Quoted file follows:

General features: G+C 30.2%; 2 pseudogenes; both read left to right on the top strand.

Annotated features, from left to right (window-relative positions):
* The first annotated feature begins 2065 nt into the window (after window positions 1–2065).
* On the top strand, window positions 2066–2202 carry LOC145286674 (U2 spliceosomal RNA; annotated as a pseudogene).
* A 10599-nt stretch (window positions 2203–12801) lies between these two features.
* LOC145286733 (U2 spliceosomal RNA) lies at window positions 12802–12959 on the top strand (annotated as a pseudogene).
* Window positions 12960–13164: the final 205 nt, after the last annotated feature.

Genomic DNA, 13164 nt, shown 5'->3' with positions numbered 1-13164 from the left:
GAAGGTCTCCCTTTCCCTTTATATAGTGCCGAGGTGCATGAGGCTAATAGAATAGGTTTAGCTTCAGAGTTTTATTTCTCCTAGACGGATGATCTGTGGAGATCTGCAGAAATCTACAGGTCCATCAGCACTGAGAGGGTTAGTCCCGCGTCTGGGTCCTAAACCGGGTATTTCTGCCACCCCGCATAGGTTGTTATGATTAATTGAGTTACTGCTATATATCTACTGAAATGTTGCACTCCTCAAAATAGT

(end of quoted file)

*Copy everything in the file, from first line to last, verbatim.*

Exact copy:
General features: G+C 30.2%; 2 pseudogenes; both read left to right on the top strand.

Annotated features, from left to right (window-relative positions):
* The first annotated feature begins 2065 nt into the window (after window positions 1–2065).
* On the top strand, window positions 2066–2202 carry LOC145286674 (U2 spliceosomal RNA; annotated as a pseudogene).
* A 10599-nt stretch (window positions 2203–12801) lies between these two features.
* LOC145286733 (U2 spliceosomal RNA) lies at window positions 12802–12959 on the top strand (annotated as a pseudogene).
* Window positions 12960–13164: the final 205 nt, after the last annotated feature.

Genomic DNA, 13164 nt, shown 5'->3' with positions numbered 1-13164 from the left:
GAAGGTCTCCCTTTCCCTTTATATAGTGCCGAGGTGCATGAGGCTAATAGAATAGGTTTAGCTTCAGAGTTTTATTTCTCCTAGACGGATGATCTGTGGAGATCTGCAGAAATCTACAGGTCCATCAGCACTGAGAGGGTTAGTCCCGCGTCTGGGTCCTAAACCGGGTATTTCTGCCACCCCGCATAGGTTGTTATGATTAATTGAGTTACTGCTATATATCTACTGAAATGTTGCACTCCTCAAAATAGT